Going direct to a remarketing win?
03 July 2009
Paul Barker is editor of BusinessCar
BusinessCar deputy editor Paul Barker looks at how fleet's desire to improve residuals and cut out car dealers could end up threatening the auction houses
The big auction firms might need to be on their guard in the next 12 months or so because a new way to dispose of fleet cars is creeping up.
Autoquake is an on-line car sales site that launched in 2007. Since its modest 700 sales that year, it shot up to 4700 last year and is staring down the barrel of 15,000 units this year and 25,000 in 2010. The firm is now working with 11 of the top 20 leasing companies.
"We're now like an Amazon.com for used cars. We're offering e-commerce for consumers by selling on behalf of fleets direct," said Autoquake co-founder Fredrik Skantze, who claims the firm can achieve an extra 5% return compared to an auction house. "It takes a little longer, 25 days to sell versus auction's 15-20, so there's not a big difference, but there is a big difference in the return," said Skantze.
At the moment, the core of the business comes from those 11 lease firms, and increasing the percentage of their defleeted cars from the current 5% to 10%-20% is a priority.
"25% of supply is realistic. Auction is very ingrained and can liquidate a car fast, but lease companies want part of the retail margin and like different routes," said Skantze, who is also looking to the large fleets. "We haven't done so much of that so far, although Somerfield do use us," he said.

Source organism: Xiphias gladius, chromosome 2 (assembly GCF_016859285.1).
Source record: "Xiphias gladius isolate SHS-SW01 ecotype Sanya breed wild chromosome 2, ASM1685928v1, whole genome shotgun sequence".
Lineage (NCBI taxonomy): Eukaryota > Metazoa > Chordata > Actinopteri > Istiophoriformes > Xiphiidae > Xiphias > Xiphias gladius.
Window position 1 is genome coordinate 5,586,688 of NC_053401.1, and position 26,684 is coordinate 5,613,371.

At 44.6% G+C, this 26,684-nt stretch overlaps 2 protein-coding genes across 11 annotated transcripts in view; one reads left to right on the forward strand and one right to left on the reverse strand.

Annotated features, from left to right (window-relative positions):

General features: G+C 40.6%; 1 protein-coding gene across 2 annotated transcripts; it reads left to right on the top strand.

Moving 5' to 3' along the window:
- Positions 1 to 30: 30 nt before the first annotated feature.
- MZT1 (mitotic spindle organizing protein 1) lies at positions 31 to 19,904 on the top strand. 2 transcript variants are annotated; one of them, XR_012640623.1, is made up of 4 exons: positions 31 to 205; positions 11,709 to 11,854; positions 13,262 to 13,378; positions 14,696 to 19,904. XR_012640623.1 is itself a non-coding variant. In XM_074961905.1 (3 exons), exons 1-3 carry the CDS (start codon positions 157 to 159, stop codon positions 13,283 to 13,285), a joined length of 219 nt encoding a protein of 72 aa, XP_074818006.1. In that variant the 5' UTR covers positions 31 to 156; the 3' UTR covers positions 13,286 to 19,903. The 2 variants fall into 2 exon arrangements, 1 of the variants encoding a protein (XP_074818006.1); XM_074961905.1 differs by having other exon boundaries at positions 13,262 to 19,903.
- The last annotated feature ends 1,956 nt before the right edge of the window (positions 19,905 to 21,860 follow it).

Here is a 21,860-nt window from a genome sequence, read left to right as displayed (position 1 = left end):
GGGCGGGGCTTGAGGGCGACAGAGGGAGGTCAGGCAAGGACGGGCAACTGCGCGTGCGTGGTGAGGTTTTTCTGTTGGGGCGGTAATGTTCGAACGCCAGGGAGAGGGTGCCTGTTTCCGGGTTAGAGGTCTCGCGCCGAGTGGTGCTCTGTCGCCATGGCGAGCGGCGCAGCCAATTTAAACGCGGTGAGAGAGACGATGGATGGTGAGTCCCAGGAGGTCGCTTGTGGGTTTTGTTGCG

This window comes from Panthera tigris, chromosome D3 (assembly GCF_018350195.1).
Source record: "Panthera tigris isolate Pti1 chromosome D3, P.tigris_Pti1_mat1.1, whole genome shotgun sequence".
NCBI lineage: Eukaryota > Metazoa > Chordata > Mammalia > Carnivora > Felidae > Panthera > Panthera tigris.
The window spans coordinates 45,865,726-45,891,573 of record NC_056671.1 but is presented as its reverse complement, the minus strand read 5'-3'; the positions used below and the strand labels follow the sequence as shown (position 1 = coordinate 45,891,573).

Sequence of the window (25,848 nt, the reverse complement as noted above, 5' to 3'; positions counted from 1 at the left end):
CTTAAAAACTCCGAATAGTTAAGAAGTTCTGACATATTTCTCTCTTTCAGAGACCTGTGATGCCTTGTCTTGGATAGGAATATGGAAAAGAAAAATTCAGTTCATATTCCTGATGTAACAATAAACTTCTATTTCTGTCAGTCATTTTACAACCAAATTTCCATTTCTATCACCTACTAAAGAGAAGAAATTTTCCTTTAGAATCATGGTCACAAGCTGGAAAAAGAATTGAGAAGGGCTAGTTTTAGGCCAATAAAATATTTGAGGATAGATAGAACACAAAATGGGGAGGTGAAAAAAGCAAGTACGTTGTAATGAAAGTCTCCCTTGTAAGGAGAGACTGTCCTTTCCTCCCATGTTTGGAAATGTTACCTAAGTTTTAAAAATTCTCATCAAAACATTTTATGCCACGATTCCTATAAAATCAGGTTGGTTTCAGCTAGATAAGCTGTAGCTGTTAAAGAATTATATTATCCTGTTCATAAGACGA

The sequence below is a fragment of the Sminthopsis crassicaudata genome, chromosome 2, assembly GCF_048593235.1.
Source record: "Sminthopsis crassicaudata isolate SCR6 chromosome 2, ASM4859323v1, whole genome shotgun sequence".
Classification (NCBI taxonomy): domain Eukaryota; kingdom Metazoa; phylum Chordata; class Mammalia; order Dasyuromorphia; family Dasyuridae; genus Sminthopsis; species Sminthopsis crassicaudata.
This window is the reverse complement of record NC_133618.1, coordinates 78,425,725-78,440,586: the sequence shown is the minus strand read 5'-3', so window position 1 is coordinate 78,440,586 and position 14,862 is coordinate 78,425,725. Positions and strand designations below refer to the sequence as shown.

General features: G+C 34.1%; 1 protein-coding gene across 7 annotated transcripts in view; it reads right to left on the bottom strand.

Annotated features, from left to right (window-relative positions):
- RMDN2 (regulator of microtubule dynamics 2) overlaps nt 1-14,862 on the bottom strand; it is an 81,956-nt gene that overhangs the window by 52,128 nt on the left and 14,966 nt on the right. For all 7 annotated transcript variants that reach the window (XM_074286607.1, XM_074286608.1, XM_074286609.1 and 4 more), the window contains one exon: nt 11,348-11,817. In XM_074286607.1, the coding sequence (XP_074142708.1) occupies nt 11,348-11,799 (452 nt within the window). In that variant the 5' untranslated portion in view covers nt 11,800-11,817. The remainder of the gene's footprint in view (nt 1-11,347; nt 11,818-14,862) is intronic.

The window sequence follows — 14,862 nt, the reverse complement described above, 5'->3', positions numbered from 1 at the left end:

"There is a good opportunity out there - I'm not sure we've got our head around how big it is," he continued. "Companies have to be a certain size for it to be interesting, defleeting 50-100 per month and a minimum of 1000 cars per year."
However, he adds: "It's an art to buy at auction, but it's also an art to sell and big leasing companies are expert at it. If you are a small pharmaceutical firm for example, then you get 4% less for your cars at auction."
So if Autoquake can shift a potential 15,000 cars direct from leasing firms to consumers for prices a claimed 5% below a car supermarket and 10% less than a main dealer, are the auction houses worried and why aren't they trying it?
Skantze points to the huge numbers of cars the two main auction firms, BCA and Manheim, put through their halls every year. At the moment, what Autoquake moves doesn't register, but when it does there may not be too much they can do.
"BCA and Manheim would find this hard to do because they would be bypassing their own customers - the dealers - to do it," said Skantze.
Easy it may not be, but it could be worthwhile.